Innovators are working hard to use systems chock full of biosensors to detect cancer early. And they’re not only useful for capturing data for an initial diagnosis, but also for the ongoing monitoring of patients. For instance, monitoring in-skull pressure for those with brain injuries, evaluating the impact of medication being taken and tracking crucial vitals.
We’re also seeing experimentation with different materials. For instance, Osaka University researchers have created a biosensor using the material graphene to detect bacteria associated with stomach cancer.
Graphene is great because it is so versatile and has such a high surface-to-volume ratio that even a tiny amount of molecules will change its conductivity and allow the detection of said molecules. This detection can then be sent remotely to a device used by the patient or medical staff.
Advanced artificial intelligence (AI) and the internet of ‘everything’
AI is an area of tech that has made perhaps the most headway when it comes to impacting the healthcare industry. Here’s a powerful example – AI tools are able to interpret mammograms a whopping 30 times faster than the norm, and with 99% accuracy. This is drastically reducing unnecessary biopsies (The American Cancer Society report that “a high proportion of mammograms yield false results, leading to 1 in 2 healthy women being told they have cancer”).
Already, computer vision AIs are now able to diagnose many skin conditions at a greater accuracy than a human specialist. Additionally, natural language processing algorithms can detect oncoming psychiatric episodes in patients from tiny markers in speech days before the actual event.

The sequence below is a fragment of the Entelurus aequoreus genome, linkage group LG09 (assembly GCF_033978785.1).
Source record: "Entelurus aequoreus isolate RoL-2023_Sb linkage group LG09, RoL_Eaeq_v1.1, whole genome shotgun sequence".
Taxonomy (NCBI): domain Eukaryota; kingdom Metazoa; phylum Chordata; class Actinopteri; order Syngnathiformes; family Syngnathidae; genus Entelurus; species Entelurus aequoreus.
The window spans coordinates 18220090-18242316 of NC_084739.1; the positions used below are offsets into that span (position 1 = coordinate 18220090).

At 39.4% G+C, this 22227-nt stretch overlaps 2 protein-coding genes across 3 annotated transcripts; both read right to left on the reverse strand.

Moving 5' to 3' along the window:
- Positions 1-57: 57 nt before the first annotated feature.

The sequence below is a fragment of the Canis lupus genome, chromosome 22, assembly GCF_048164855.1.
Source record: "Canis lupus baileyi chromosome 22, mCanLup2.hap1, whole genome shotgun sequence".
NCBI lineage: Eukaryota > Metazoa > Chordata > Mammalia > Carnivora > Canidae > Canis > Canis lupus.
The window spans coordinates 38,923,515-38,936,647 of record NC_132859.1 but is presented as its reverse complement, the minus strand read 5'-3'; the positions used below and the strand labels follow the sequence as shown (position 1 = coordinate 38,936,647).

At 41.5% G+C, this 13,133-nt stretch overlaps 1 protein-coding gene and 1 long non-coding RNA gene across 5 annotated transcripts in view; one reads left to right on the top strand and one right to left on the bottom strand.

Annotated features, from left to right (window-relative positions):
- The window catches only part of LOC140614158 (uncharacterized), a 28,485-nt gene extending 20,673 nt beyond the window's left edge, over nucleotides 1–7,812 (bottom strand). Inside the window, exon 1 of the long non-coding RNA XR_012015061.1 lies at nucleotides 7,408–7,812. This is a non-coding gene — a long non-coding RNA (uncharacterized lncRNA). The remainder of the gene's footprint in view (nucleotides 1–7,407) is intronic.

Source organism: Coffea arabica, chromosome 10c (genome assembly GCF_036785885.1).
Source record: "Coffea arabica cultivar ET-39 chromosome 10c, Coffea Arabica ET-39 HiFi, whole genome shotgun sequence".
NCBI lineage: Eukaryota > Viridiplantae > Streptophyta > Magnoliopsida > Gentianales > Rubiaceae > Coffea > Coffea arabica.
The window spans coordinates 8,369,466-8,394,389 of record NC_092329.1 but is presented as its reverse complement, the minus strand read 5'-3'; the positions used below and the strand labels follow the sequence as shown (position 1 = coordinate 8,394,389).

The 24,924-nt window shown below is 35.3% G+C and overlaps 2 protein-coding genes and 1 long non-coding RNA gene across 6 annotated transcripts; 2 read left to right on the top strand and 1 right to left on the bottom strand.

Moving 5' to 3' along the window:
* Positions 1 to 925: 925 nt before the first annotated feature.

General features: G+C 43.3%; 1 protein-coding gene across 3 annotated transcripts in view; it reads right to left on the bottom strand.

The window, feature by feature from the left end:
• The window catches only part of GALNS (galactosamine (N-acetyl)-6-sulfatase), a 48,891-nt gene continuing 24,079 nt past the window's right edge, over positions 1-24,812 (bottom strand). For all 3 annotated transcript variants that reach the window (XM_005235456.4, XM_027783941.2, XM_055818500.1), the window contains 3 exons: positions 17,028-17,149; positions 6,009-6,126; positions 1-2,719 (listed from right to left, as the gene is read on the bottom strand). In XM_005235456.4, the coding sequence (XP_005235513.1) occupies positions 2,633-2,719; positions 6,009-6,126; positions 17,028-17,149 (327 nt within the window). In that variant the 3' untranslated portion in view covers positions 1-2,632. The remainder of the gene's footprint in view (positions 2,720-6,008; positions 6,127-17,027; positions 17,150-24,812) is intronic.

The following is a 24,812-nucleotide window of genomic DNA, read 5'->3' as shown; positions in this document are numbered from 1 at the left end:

Not only that, health data can now be tracked over a person’s lifetime and tiny patterns in that data can be used to predict health issues years in advance.
AI is also being used to not only develop but to trial drugs at a far faster rate than ever before through real time simulations. For instance, Innoplexus AG based on the outskirts of Frankfurt use an algorithm to analyze pharma companies’ drug pipelines and recently correctly predicted the likelihood of an Alzheimer’s drug trial meeting its goals.
When we combine sophisticated algorithms with the internet of things, we take this up more than a notch. Objects or sensors that ‘talk’ to each other (and subsequently the patient’s smartphone, sending it valuable info) generate swathes of critical data. But this information is meaningless without context. This is where clever AI tools come in – they rapidly analyze the information to give healthcare professionals a fully contextual look into the health patterns of the people under their care.
Notably, IBM Watson Health applies cognitive AI (training software to think like humans) to store vast amounts of medical journals, case studies and more; and then is able to dive into and mine the data to find what we need at breakneck speeds. And PwC report that Google’s DeepMind Health marries machine learning and systems neuroscience to build powerful general-purpose learning algorithms into neural networks that mimic the human brain, to address real-world healthcare issues.